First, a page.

How To Conduct a PCI DSS Risk Assessment (Even if You Have No Idea What You’re Doing)

Posted on May 27, 2016 by lexi

Risk assessment.

Just hearing the words brings dread to the heart of some, while others are left with a profound feeling of boredom and confusion.

It’s hard to blame them. At some stage in their career, most people have experienced a very badly conducted risk assessment, and it’s left them scarred for life. They can’t even think about the subject without bringing back memories of tedium, bureaucracy, and frustration.

But it doesn’t have to be that way.

Risk assessments are vital to your organization’s ongoing security and done well they have the potential to uncover systems and processes that are actively putting you (or your customers’ data) in harms way.

 

The Tao of PCI DSS Risk Assessments

First of all, it’s important to understand what you’re actually obligated to do.

Under section 12.1 of the PCI DSS, which relates to your information security policy, the subsection relating to risk assessments reads:

“Establish, publish, maintain, and disseminate a security policy that… includes an annual process that identifies threats, and vulnerabilities, and results in a formal risk assessment. (Examples of risk assessment methodologies include but are not limited to OCTAVE, ISO 27005 and NIST SP 800-30.)”

Not exactly specific, but in fairness there is an official set of PCI DSS Risk Assessment Guidelines, which go into a bit more detail.

Don’t fancy reading it all right now? I’ll give you the gist.

In basic terms, the guidelines suggest that you can conduct your risk assessment in whatever way you see fit… so long as it identifies threats and vulnerabilities that could negatively impact the security of cardholder data.

With that in mind, let’s look at some of the things you could do to satisfy this obligation.

 

Again, It’s Not Just About Compliance

In the last article, we put forward the idea that the official requirements for PCI compliance are not the most important thing to consider.

After all, we’re talking about your customers’ data here and particularly sensitive data at that. Any loss or mismanagement of payment data is going to have significant and long-lasting consequences, so it doesn’t take much of a leap to conclude that conducting a risk assessment might not be such a bad idea.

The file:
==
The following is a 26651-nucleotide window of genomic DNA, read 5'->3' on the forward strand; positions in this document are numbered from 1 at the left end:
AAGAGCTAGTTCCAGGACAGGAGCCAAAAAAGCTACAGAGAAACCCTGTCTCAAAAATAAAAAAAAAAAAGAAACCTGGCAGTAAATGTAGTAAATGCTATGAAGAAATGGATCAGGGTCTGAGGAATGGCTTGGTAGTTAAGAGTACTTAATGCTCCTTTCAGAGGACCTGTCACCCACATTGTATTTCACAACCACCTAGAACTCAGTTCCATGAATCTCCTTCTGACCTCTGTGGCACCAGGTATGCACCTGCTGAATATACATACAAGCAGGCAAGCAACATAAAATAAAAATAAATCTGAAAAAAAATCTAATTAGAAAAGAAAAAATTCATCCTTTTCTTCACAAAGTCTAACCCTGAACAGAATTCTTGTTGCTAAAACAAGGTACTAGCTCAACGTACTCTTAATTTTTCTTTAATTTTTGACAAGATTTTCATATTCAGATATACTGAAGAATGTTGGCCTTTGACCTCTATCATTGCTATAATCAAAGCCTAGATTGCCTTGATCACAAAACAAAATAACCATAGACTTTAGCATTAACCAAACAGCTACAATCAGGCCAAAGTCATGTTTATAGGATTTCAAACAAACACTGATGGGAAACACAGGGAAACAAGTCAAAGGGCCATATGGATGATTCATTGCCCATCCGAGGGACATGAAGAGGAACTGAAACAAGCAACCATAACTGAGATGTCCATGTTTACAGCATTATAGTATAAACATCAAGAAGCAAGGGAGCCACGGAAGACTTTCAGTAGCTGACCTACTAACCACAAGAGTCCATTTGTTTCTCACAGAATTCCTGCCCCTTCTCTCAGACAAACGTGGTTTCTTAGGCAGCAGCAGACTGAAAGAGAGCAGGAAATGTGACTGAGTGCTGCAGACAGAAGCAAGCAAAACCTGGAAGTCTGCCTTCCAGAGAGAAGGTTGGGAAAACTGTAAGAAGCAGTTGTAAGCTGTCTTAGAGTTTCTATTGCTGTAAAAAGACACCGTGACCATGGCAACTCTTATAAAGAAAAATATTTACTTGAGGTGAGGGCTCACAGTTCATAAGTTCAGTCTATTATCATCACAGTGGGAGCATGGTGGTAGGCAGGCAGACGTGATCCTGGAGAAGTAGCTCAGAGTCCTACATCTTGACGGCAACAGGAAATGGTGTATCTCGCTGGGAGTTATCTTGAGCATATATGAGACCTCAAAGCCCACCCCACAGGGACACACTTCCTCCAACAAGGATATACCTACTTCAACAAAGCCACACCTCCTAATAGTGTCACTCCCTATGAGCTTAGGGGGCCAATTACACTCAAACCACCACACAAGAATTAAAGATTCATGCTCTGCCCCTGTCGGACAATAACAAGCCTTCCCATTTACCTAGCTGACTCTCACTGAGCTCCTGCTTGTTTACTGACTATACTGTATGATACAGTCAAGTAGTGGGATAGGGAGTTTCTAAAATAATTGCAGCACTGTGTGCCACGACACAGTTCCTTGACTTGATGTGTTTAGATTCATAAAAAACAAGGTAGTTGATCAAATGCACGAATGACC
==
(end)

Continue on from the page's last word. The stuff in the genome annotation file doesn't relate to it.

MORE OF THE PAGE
With that in mind, the steps we’re going to suggest go beyond simply “identifying a few areas of concern so we can prove we’ve done our due diligence” and into the realms of proactive data security.

With that out of the way…

 

Scoping Your Assessment

Before you can dive into your PCI DSS risk assessment, you’ll need to work out who and what will be included.

Firstly, it should go without saying that people (particularly your process owners) are going to play a pivotal role in the risk assessment process. That’s why, before doing anything else, you should identify key personnel and process documentation to be involved in the assessment.

Next come your assets. You’ll need to identify all of your assets, as any one of them could potentially pose a risk to your organization.

If you’ve been following this blog for a while, you may have already read through the vulnerability management series. If that’s the case, and you’ve implemented the suggested processes, you’re going to have a big head start here.

Finally, you’ll need to identify threat actors. Simply put, this is any person or group of people that could potentially cause harm to your organization. For instance, governments could pass harmful legislation, and hackers could steal from or damage your infrastructure.